One man uses his passion to heal the wounds in Hip-Hop.
Whether it’s a colorful mature street-talk or a distant love letter, he still prides himself in storytelling. In his eyes there is no story without substance.
Skyzoo aims for the sky as if it is locked in his words.
Peep more of Brooklyn’s untapped finest after the jump.
Representing cloud nine lyricism and a clear depiction of reality, his artistry built a stairway to success not just by fans but quality. He’s more than your local hustler wearing a Yankees fitted standing at the top of the block. No he’s not Jay-Z but he’s a long time coming. His efforts live between the bars and scratches. Knowing the corners like his sneaker size the artist walks the line of conscious illustrations and familiar dreams. He learned how to thrive in his ambitions by watching his inspiration on the block of Fulton and Gates.
One man uses his passion to heal the wounds in hip-hop. Whether it’s a colorful mature street-talk or a distant love letter, he still prides himself in storytelling. In his eyes there is no story without substance. Skyzoo aims for the sky as if it is locked in his words. The soulfully heavy stories stand on their own against many and have survived the cuts of gimmick and trends. Avoiding the necessary evils in the music industry, Brooklyn’s proclaimed emcee finds salvation in being lyrically correct. Skyzoo is now living out his dream and getting in touch with his fan’s needs outside of his beautiful decay.
HipHopWired: Did you ever believe that you would be on the success level that you are on now?
Skyzoo: Honestly yes. When I was nine and I was a fan of Chi-Ali. Many people are familiar with the Native Tongue movement. There was an artist by the name of Chi-Ali who was the youngest of the group. I knew this was what I wanted to do when I saw the video for “Age Ain’t Nothing But A Number.” It was never just a hobby for me, I have always loved what I do. When I was a kid I would rap so much I thought I was getting a deal tomorrow.
HipHopWired: Every emcee has skills and learns new techniques to perfect their craft. Do you ever feel like you’re missing out or feel like your passion takes from your life?
Skyzoo: When you love something I don’t think you pay attention to it. All you know is that you love it; it can be a craft, your mate or your music. When you love something the way I love making music but you don’t notice it. I definitely worked hard and was influenced by everything around me; watching videos, walking around the corner to see kids do what I wanted to do and having my mother take me to The Wiz. I came up in the hood of Brooklyn, we didn’t have much. If I wanted to get tapes I would go to King Plaza Mall in Brooklyn where we had Nobody Beats The Wiz. They had the singles on the 99 cents wall and I would harass my mother so she would let me get tapes.
HipHopWired: Being known as a Brooklyn artist and now being known outside of Brooklyn. How does that affect your work ethic?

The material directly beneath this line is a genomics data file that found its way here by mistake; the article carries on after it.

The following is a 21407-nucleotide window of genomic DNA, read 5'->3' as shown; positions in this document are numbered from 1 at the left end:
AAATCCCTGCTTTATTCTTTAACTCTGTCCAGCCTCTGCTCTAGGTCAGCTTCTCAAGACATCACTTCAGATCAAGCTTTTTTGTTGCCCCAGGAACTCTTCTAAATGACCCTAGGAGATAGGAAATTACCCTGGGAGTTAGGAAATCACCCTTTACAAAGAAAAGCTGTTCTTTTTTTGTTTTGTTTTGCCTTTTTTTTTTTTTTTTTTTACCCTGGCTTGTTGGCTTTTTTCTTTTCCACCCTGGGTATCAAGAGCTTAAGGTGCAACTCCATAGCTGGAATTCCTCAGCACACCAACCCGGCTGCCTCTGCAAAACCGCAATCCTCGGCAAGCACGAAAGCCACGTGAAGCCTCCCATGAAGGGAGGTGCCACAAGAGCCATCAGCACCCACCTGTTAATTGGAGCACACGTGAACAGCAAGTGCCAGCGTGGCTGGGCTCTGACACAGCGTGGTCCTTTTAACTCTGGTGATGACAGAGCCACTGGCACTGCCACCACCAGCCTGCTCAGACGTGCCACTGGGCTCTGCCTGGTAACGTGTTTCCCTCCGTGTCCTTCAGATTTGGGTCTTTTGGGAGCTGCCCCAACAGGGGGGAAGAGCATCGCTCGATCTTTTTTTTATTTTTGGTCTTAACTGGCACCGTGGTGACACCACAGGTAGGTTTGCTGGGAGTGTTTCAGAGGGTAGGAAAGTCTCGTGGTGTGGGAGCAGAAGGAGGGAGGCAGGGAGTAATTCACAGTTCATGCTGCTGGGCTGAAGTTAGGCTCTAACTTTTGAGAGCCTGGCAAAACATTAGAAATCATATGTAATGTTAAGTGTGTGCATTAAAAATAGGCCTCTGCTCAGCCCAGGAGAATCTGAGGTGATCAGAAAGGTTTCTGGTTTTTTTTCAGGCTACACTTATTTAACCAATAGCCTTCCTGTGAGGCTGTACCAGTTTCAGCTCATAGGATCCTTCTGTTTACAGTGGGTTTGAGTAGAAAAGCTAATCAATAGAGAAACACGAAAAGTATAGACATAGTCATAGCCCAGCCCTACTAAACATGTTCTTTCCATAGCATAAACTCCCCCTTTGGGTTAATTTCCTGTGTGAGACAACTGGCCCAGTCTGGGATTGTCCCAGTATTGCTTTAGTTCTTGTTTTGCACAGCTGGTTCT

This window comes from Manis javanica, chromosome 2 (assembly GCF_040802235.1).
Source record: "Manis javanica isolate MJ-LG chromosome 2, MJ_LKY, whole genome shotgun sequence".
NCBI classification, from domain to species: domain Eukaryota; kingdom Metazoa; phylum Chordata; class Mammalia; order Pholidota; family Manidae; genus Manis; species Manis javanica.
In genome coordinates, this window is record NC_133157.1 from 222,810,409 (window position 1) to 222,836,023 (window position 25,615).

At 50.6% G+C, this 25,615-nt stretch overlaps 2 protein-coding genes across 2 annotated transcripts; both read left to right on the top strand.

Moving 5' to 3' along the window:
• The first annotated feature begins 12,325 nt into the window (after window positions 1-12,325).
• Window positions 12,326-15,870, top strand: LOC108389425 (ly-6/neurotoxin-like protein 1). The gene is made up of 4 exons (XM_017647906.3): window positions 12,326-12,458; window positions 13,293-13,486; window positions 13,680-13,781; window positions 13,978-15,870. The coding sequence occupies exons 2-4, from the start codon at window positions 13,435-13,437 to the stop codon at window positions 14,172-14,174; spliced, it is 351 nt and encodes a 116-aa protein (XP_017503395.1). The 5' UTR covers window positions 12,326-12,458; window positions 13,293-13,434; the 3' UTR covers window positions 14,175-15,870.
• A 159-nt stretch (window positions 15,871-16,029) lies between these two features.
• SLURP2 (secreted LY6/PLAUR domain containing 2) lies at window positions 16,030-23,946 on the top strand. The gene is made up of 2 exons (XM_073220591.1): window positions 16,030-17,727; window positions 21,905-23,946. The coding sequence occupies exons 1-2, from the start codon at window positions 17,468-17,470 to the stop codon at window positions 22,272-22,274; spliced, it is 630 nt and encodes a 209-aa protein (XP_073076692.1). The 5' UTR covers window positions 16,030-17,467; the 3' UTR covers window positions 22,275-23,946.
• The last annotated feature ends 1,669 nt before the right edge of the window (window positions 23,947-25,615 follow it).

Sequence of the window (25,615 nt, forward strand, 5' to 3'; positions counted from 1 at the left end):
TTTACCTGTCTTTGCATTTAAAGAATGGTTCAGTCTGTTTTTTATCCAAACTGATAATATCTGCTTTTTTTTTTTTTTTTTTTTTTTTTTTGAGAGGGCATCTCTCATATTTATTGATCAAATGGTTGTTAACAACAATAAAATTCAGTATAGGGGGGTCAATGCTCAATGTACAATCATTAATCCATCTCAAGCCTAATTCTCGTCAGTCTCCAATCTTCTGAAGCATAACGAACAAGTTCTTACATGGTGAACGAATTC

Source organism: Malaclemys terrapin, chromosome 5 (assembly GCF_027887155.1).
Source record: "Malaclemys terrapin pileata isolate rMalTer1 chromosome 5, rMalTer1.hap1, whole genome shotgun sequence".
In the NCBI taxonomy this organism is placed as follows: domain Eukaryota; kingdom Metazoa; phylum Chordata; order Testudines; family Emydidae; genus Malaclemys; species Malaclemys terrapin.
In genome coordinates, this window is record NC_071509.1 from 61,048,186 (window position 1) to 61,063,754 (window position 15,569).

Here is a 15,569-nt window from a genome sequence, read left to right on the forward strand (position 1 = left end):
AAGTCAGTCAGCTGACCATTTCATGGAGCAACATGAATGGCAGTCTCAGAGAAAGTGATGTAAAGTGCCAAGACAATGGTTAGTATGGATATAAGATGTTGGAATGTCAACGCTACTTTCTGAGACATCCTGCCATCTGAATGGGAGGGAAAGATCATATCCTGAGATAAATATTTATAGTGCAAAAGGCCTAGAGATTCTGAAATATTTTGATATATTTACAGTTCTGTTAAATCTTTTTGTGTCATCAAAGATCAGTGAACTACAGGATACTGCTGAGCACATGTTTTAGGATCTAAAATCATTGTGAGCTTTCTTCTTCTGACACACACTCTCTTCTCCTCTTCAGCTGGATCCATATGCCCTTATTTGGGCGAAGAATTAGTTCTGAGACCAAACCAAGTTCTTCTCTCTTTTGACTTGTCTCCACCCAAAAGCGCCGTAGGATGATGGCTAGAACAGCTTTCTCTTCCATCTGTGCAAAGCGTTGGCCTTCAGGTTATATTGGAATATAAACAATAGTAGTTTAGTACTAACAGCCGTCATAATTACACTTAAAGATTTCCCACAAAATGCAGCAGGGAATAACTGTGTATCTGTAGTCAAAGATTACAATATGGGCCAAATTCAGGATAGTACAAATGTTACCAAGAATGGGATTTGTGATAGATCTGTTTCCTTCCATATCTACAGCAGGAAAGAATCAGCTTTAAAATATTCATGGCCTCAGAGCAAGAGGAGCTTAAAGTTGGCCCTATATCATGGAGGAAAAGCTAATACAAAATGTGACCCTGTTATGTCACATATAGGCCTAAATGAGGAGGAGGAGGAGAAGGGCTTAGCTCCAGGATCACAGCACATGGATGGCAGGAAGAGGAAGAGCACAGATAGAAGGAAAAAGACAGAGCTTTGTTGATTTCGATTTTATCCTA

Skyzoo: It just definitely affects the way I make music. I am proud to have people to love my music and support it. I just did a show last night at Southern Illinois University and the crowd was going crazy, most of their students are from St. Louis or Chicago. So it makes me feel good to see them happy and rapping along with me. It was one kid at the show that knew every song word for word and I truly believe if I forgot a word I could just look at him. I didn’t get his name even though we kicked it afterwards. It was a beautiful thing. Everyone was yelling “Easy to Fly, Easy to Fly” so I hopped back on stage and we did it. They wanted an encore so I gave it to them. And that’s just an example of how the music will leave Brooklyn. I know what fans want from me and I know what I want to give the fans. We may not see eye to eye sometimes because as an artist you don’t want to be boxed in. You want to make the music you want and have them enjoy it. No matter what you make sure that you meet in the middle. I am very happy to have a fan-base outside of Brooklyn.
HipHopWired: What was it like to perform at SXSW?
Skyzoo: It always sounded like the paradise world for performing. The Duck Down show went great. I went out there and it was like 600 people in a 500 capacity room hanging on to every word. It was definitely a great experience for me. Those are the type of shows you want. I’m the type of artist where it can be 20 people I am still going to perform the same as if there were thousands.
HipHopWired: Do you feel that your lyricism frees your listeners or is it the experience of hearing you?
Skyzoo: I think it’s a little of both. When you’re performing lyrical songs people try to connect with those songs like “Popularity” and ”The Shooter’s Soundtrack. ” I try my best to remain lyrical and to tell those stories in my music.
HipHopWired: Is it pressure being an artist on the come-up in New York and what do you do to maintain your artistry?
Skyzoo: I don’t feel pressure. I feel more pressure on myself to create great music. God forbid if something was to happen whatever you leave is what you leave here. When I leave here I want it to make sense or share the story of what I was about whether I hang up the mic up or not. I just want it to represent me. The pressure is more so on myself and not about holding up the titles of Biggie, Jay-Z, Big Daddy Kane and Buckshot. It’s more so me making the best records I can make regardless what anyone else says.
HipHopWired: How would you introduce yourself to a gimmick rap listener?
Skyzoo: It’s just about bridging the gap. You can be lyrical without preaching. You don’t want to be one of those rappers who are also labeled as disgruntle rapper. When you talk about lyrics you think of the top five. Look at Jay-Z, Biggie and Eminem and they still cross into those groups that are gimmicky. A lot of times you may hear a lyrical rapper get grouped as being underground and that’s not the case at all. If I have to go to a 106& Park fan and make them a Skyzoo fan I’m going to make sure I have a records for them like “Popularity” and “Easy to Fly.” You may not understand the concept right away but it is music that makes you feel you should be a fan. You have to cover all your bases without planning it out. Just make the music you want to make and it will go where it’s supposed to go.
HipHopWired: When you hear a beat do you dream about what it will be about?
Skyzoo: No I don’t. For the most part the time I can hear a beat and come up with a concept for the song I want but I refuse to touch it. The beat may tell me what to do and I always have a vision for the song. I can see what I want it to be.